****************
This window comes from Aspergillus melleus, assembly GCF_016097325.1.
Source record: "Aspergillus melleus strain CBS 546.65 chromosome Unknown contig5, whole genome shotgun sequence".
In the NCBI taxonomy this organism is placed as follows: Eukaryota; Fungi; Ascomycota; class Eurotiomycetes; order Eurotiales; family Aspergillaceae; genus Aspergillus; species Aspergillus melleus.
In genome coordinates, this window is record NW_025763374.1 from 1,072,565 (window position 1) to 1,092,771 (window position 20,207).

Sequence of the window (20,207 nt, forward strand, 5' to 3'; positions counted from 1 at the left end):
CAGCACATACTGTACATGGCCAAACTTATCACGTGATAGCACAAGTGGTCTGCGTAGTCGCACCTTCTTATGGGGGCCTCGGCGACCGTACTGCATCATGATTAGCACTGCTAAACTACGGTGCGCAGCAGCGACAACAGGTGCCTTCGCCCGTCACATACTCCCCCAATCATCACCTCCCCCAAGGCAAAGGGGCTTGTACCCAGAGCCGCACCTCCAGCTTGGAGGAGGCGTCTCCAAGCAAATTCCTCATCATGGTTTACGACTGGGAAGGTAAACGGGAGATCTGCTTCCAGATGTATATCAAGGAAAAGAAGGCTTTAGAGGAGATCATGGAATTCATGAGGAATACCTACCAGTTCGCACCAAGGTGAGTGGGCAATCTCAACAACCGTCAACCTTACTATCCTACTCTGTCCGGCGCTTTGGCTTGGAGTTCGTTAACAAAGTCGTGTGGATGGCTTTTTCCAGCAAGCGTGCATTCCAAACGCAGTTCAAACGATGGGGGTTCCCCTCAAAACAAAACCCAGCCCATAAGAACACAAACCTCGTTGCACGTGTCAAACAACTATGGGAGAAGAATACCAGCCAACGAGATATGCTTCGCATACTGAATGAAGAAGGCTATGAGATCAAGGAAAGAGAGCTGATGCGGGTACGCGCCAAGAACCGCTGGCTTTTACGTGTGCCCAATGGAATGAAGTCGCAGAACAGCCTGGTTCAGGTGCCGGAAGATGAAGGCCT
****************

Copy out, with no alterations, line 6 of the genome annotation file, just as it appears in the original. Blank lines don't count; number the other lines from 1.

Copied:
CAGCACATACTGTACATGGCCAAACTTATCACGTGATAGCACAAGTGGTCTGCGTAGTCGCACCTTCTTATGGGGGCCTCGGCGACCGTACTGCATCATGATTAGCACTGCTAAACTACGGTGCGCAGCAGCGACAACAGGTGCCTTCGCCCGTCACATACTCCCCCAATCATCACCTCCCCCAAGGCAAAGGGGCTTGTACCCAGAGCCGCACCTCCAGCTTGGAGGAGGCGTCTCCAAGCAAATTCCTCATCATGGTTTACGACTGGGAAGGTAAACGGGAGATCTGCTTCCAGATGTATATCAAGGAAAAGAAGGCTTTAGAGGAGATCATGGAATTCATGAGGAATACCTACCAGTTCGCACCAAGGTGAGTGGGCAATCTCAACAACCGTCAACCTTACTATCCTACTCTGTCCGGCGCTTTGGCTTGGAGTTCGTTAACAAAGTCGTGTGGATGGCTTTTTCCAGCAAGCGTGCATTCCAAACGCAGTTCAAACGATGGGGGTTCCCCTCAAAACAAAACCCAGCCCATAAGAACACAAACCTCGTTGCACGTGTCAAACAACTATGGGAGAAGAATACCAGCCAACGAGATATGCTTCGCATACTGAATGAAGAAGGCTATGAGATCAAGGAAAGAGAGCTGATGCGGGTACGCGCCAAGAACCGCTGGCTTTTACGTGTGCCCAATGGAATGAAGTCGCAGAACAGCCTGGTTCAGGTGCCGGAAGATGAAGGCCT